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What’s Causing My Achilles Tendon Pain?

What’s Causing My Achilles Tendon Pain?
What's Causing My Achilles Tendon Pain?

Achilles Tendon Pain Isn’t Just Reserved For Athletes

Achilles tendon pain or injury isn’t only confined to the athletic population. Developing Achilles tendon pain and can happen to anyone, whether you’re involved in jogging and jumping activities or not. Most tendon injuries are the result of gradual wear and tear of the tendon from overuse or ageing. People who repeat the same motions over and over again in their jobs, sports, or daily activities are more likely to irritate their tendons Achilles or otherwise.
Tendons are those tough ropey tissues that you see connecting your muscles to bone. Achilles tendon pain and injury usually occurs near its attachment point to the heel bone in what is referred to as the “mid tendon”. The mid tendon is situated around 1-2cm above the insertion into the heel, this mid tendon injury is considered a non-insertional tendinopathy and is different to and Achilles tendon injury where the site of symptoms are where the tendon attaches to the heel bone.

Achilles Tendon Pain: Slow Onset But A Long Road To Recovery

It is pretty common for the Achilles tendon to get injured. Achilles tendon injury can happen suddenly or little by little. Generally you are more likely to have a sudden injury to your Achilles tendon if the tendon has been weakened over time.
Injury could be mild or moderate where the individual feels pain or stiffness around the heel or upper heel area but function is mostly preserved. Or more severe, where the Achilles tendon has partial tears or is completely ruptured. Regardless of the level of severity Achilles tendinopathy issues can take weeks to months to settle even in the very mild cases.

Labeling Achilles Tendon Pain

Professionals within the medical industry often use different terms to describe tendon injury. Common terms include:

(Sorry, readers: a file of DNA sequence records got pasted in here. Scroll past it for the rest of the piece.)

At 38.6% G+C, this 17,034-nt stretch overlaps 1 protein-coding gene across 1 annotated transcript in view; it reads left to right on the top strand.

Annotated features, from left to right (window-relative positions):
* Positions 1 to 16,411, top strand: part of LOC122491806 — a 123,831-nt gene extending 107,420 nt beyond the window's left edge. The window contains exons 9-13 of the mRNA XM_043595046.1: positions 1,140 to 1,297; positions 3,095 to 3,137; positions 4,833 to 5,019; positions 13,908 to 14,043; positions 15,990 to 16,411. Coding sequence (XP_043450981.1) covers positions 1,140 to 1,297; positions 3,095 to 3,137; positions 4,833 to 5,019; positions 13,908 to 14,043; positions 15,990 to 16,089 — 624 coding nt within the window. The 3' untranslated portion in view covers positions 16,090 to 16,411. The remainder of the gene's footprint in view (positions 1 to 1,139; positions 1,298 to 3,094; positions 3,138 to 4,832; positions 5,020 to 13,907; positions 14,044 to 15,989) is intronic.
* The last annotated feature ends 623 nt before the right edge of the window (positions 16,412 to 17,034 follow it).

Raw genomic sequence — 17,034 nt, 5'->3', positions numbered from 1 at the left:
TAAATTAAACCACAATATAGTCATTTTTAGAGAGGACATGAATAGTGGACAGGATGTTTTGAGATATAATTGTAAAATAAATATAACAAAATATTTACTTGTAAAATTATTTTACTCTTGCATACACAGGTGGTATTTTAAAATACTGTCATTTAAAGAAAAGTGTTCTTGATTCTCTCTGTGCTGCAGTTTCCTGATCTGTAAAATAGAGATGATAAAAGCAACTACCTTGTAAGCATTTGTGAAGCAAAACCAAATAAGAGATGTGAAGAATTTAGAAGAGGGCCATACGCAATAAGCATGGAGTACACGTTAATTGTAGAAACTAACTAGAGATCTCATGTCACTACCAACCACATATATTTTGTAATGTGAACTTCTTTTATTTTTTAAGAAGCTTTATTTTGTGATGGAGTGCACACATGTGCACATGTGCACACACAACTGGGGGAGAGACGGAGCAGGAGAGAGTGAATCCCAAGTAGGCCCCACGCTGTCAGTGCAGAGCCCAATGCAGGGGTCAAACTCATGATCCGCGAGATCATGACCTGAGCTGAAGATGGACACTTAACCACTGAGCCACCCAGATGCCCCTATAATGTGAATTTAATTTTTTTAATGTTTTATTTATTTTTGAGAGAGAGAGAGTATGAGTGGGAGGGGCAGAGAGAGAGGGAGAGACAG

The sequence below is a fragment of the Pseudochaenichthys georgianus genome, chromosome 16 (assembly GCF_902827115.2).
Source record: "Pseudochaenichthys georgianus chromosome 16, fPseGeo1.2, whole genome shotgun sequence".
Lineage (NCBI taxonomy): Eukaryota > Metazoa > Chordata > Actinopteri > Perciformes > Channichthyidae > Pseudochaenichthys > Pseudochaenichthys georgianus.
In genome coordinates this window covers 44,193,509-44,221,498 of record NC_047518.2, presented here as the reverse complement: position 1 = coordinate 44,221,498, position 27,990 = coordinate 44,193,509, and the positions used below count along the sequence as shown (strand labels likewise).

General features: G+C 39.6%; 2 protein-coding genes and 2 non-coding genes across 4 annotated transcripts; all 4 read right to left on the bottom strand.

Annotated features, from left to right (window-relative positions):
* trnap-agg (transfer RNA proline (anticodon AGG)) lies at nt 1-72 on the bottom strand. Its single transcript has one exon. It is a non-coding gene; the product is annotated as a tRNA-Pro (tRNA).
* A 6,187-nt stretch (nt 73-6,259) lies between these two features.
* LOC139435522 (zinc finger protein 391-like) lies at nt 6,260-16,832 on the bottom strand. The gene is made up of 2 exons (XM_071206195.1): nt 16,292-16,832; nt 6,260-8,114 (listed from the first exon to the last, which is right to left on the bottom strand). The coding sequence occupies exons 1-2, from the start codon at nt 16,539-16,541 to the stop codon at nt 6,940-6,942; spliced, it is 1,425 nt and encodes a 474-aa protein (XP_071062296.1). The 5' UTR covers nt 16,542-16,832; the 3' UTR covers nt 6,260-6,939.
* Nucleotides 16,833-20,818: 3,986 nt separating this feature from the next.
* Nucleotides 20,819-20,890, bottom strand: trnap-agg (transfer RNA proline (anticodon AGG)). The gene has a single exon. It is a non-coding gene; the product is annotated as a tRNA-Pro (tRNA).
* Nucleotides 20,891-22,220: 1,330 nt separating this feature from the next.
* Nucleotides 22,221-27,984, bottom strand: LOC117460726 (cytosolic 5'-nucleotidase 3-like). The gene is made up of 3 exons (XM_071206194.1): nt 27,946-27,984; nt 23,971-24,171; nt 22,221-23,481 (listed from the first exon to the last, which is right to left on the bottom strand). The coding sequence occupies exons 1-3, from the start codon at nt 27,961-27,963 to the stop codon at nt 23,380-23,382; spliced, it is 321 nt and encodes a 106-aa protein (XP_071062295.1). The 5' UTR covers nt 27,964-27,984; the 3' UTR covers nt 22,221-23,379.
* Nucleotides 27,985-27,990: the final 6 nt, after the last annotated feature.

• Tendonitis (sometimes written as tendinitis): “itis” part of the word indicates inflammation so what tendonitis or tendinitis refers to is inflammation of the tendon. This is generally no longer the preferred term when referring to tendon pathology such as occurs in Achilles tendon pain because studies have shown that inflammation is rarely the cause of tendon pain.
  • Tendinosis: The “osis” suffix refers an abnormal or diseased state. So the word tendinosis refers to an abnormal state, in case to the Achilles tendon. Meaning there is a situation where degenerative change is present and tiny tears in the Achilles tendon are present. This is something that doesn’t occur rapidly and with Achilles tendon pain tendinosis develops over time caused by an over load to the tendon.
  • Tendinopathy: “opathy” really just denotes change (‘change in’) hence tendinopathy means ‘change in’ the tendon and this is pretty much now the term most physiotherapist and other medical clinicians working frequently with musculoskeletal complaints use when talking about tendon issues such as  Achilles tendon pain.

Although the difference between labeling tendon injury as ‘tendinitis’, ‘tendinosis’ or , tendinopathy’ seems unimportant what is going on in the tendon has implications for the management of the condition. Since ice, anti-inflammatories and rest don’t typically fix a tendon with a suffix ending in ‘osis’ or ‘opathy it means getting the name right is the first step to getting better.

Disclaimer: Sydney Physio Clinic provides this information as an educational service and is not intended to serve as medical advice. Anyone seeking specific advice or assistance on What’s Causing My Achilles Tendon Pain?  should consult his or her physiotherapist, sports medicine specialist, orthopedic surgeon or otherwise appropriately skilled practitioner.

Hayden Latimer is the founder of and principle physiotherapist at Sydney Physio Clinic. Since graduating from Otago University, Dunedin, New Zealand he’s gained wide experience practicing across the globe for over 15 years and is now extremely knowledgeable in helping people reduce discomfort and restore function and mobility.

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